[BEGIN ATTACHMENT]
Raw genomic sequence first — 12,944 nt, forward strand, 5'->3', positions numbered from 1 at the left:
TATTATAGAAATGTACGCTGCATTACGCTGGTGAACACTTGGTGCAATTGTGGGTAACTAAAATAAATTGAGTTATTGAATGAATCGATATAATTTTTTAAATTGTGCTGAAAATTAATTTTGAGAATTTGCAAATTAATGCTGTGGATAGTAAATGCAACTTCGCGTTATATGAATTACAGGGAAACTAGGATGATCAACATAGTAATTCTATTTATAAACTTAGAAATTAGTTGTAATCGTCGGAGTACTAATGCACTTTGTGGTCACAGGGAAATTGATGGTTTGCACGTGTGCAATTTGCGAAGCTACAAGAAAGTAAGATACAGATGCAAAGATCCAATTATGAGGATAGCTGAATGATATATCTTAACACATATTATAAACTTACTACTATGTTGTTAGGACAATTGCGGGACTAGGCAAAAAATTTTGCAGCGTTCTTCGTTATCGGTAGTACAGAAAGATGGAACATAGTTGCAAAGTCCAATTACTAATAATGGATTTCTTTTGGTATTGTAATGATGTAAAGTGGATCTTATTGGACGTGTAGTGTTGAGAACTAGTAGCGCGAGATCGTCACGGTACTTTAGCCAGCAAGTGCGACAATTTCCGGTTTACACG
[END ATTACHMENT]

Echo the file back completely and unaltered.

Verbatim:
Raw genomic sequence first — 12,944 nt, forward strand, 5'->3', positions numbered from 1 at the left:
TATTATAGAAATGTACGCTGCATTACGCTGGTGAACACTTGGTGCAATTGTGGGTAACTAAAATAAATTGAGTTATTGAATGAATCGATATAATTTTTTAAATTGTGCTGAAAATTAATTTTGAGAATTTGCAAATTAATGCTGTGGATAGTAAATGCAACTTCGCGTTATATGAATTACAGGGAAACTAGGATGATCAACATAGTAATTCTATTTATAAACTTAGAAATTAGTTGTAATCGTCGGAGTACTAATGCACTTTGTGGTCACAGGGAAATTGATGGTTTGCACGTGTGCAATTTGCGAAGCTACAAGAAAGTAAGATACAGATGCAAAGATCCAATTATGAGGATAGCTGAATGATATATCTTAACACATATTATAAACTTACTACTATGTTGTTAGGACAATTGCGGGACTAGGCAAAAAATTTTGCAGCGTTCTTCGTTATCGGTAGTACAGAAAGATGGAACATAGTTGCAAAGTCCAATTACTAATAATGGATTTCTTTTGGTATTGTAATGATGTAAAGTGGATCTTATTGGACGTGTAGTGTTGAGAACTAGTAGCGCGAGATCGTCACGGTACTTTAGCCAGCAAGTGCGACAATTTCCGGTTTACACG